In 1981, Howard Schultz (Starbucks chairman, president and chief executive officer) had first walked into a Starbucks store. From his first cup of Sumatra, Howard was drawn into Starbucks and joined a year later.
A year later, in 1983, Howard travelled to Italy and became captivated with Italian coffee bars and the romance of the coffee experience. He had a vision to bring the Italian coffeehouse tradition back to the United States. A place for conversation and a sense of community. A third place between work and home.’
The captivation of Howard Schultz tells us a lot about the real power of place in coffee branding and packaging.
As the exotic liquid travelled from its Arabian origins through Turkey and Italy to Europe, America and beyond, one place in particular stands out as the ‘home’ of coffee, and one glance at both brand and product names on the supermarket shelf will tell you which one.
Yes there are a few brands that were actually born in Italy, but these are far outweighed (except in Italy, clearly) by dozens of wannabe Italians from the rest of the world’s manufacturers.
The Guardian blog summarised the reasons behind this perfectly: ‘Other brands may not have Nespresso’s boutiques, but they’re all selling a lifestyle. Look at the names: Senseo, Tassimo, Verisimo. They all sound jauntily Italian, as if with one touch of a machine bought in Argos, the owner becomes a Milanese sophisticate.’
At your service
There’s a lot to like about the Italian lifestyle (just ask olive oil), but the hottest trend in the market right now is all about coffee pods and machines.
Just as Apple reinvented the mobile with the iPhone, Nespresso has changed the world of premium coffee, smartly adopting the codes (including distribution channels) of an exclusive club. The machines and their iconic colour-coded capsules have become a metaphor for the lifestyle of the rich and famous; the flagship ‘boutiques’ echoing the styling and service of fine restaurants and five star hotels.
As Declan McClelland points out in his insightful blog: ‘Many aspects of Nespresso’s marketing mythologise and ritualise the coffee drinking process to absurdity. Then again, wine and whisky experts are equally pretentious, so why shouldn’t Nescafé jump on the bandwagon?’
Why not indeed? Pretentiousness sells.
This phenomenon has enabled the mass market to shift rapidly to three- and four-star versions of the Nespresso concept: More affordable machines and capsules/pods that promise an ‘instant’ product of high quality (or at least much higher quality than a spoonful of freeze-dried granules).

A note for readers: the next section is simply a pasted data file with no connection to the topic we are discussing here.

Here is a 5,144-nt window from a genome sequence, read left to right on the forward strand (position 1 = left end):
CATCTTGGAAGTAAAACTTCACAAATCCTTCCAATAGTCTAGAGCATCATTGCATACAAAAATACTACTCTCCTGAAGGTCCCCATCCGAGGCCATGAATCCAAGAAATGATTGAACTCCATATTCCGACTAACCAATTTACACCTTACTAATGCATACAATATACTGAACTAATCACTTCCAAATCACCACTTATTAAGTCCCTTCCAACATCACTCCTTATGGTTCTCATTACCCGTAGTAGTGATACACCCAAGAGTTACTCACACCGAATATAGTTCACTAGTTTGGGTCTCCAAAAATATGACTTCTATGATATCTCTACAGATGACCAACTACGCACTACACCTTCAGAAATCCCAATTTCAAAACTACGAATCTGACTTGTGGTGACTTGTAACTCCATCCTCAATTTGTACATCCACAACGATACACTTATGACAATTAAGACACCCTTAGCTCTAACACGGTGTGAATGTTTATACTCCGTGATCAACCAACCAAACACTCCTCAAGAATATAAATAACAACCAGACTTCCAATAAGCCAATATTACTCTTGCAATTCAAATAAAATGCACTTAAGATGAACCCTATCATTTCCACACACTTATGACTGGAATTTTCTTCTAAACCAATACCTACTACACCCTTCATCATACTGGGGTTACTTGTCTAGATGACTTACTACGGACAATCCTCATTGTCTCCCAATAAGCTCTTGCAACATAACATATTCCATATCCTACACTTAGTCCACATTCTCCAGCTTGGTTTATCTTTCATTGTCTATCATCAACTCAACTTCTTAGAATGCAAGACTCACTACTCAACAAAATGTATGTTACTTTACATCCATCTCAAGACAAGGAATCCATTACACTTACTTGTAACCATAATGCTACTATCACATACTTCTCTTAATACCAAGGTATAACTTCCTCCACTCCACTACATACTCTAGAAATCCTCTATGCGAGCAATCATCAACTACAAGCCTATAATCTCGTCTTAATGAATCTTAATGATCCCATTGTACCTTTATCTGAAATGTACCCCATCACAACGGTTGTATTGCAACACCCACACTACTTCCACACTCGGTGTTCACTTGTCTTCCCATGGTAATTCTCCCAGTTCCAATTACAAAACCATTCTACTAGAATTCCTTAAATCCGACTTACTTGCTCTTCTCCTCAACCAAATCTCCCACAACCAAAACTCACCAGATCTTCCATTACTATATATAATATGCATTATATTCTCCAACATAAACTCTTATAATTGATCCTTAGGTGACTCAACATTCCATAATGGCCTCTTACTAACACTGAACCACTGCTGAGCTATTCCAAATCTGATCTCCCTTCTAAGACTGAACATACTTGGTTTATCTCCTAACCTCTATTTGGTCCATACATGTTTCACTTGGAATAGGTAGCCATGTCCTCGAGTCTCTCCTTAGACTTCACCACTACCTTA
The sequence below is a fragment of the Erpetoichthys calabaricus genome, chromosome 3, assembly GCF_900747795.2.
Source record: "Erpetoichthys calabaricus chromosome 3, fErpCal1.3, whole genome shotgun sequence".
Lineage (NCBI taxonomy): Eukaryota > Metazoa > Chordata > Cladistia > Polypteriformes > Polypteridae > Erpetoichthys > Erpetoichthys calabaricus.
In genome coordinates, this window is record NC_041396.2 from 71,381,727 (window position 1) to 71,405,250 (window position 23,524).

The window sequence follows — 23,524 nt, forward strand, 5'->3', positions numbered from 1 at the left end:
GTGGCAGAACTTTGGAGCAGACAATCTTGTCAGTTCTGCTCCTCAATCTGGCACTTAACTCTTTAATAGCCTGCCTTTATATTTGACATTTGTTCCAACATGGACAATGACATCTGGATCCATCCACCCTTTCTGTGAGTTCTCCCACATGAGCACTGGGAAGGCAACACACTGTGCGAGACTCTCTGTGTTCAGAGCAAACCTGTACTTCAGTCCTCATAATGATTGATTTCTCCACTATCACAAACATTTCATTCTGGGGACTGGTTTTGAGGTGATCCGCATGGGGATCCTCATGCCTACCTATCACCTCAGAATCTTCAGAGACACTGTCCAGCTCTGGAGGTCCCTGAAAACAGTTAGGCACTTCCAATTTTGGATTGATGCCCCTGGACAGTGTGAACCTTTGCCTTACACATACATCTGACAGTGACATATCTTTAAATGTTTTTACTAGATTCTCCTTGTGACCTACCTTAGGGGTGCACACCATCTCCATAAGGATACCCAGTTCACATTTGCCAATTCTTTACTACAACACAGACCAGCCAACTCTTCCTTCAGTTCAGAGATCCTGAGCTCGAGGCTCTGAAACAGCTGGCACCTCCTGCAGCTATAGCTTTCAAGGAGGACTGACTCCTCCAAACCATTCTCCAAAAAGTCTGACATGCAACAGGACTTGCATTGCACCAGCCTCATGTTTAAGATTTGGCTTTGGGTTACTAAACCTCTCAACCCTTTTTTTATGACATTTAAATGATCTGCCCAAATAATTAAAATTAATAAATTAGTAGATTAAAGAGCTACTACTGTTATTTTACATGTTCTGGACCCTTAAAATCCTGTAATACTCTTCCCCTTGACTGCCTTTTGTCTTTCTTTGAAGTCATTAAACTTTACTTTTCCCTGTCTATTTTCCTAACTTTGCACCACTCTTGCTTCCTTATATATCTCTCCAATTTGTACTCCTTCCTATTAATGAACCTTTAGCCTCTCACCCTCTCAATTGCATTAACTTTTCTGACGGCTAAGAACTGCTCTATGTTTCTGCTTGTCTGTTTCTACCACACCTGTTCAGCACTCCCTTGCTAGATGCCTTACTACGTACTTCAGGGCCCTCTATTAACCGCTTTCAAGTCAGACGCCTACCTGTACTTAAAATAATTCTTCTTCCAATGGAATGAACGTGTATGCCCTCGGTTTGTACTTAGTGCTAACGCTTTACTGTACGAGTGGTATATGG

The battleground is especially interesting in the UK because instant coffee still accounts for over 75 per cent of home consumption, as opposed to well under 10 per cent in the U.S. and France, and one per cent in Italy. According to Mintel Britons spent £56m on pods between February 2012 and 2013, up 45% year on year, driving the UK market at the expense of ‘traditional’ instant coffee. In other markets similar growth will be coming at the expense of roast & ground formats.
Back to Black
Putting aside something as prosaic as format for a moment, it’s the pure liquid itself that holds perhaps the most powerful story of all. Coffee is, or rather contains, the world’s most widely consumed psychoactive drug – Caffeine. It produces increased wakefulness, faster and clearer flow of thought, increased focus, and better general body coordination.
As consumer needs go, that’s a pretty good list right there, but from a branding and packaging design viewpoint, what encodes these benefits?
Given that it’s also the colour of the concentrated product, black will do nicely. In Western cultures black often denotes negative outcomes (including death), but it also denotes strength and authority of those who embrace it. Many ancient cultures believed that black was ‘the colour of the mysterious ways and wisdom of God’. This was because darkness transcended human perception in the same way that the wisdom of God was thought to be beyond comprehension.
All in all, this seems to add up to a great code for something that mysteriously enhances performance of mind and body.
Seven stories, but which are the winners? The answer, or maybe more questions, can be found here.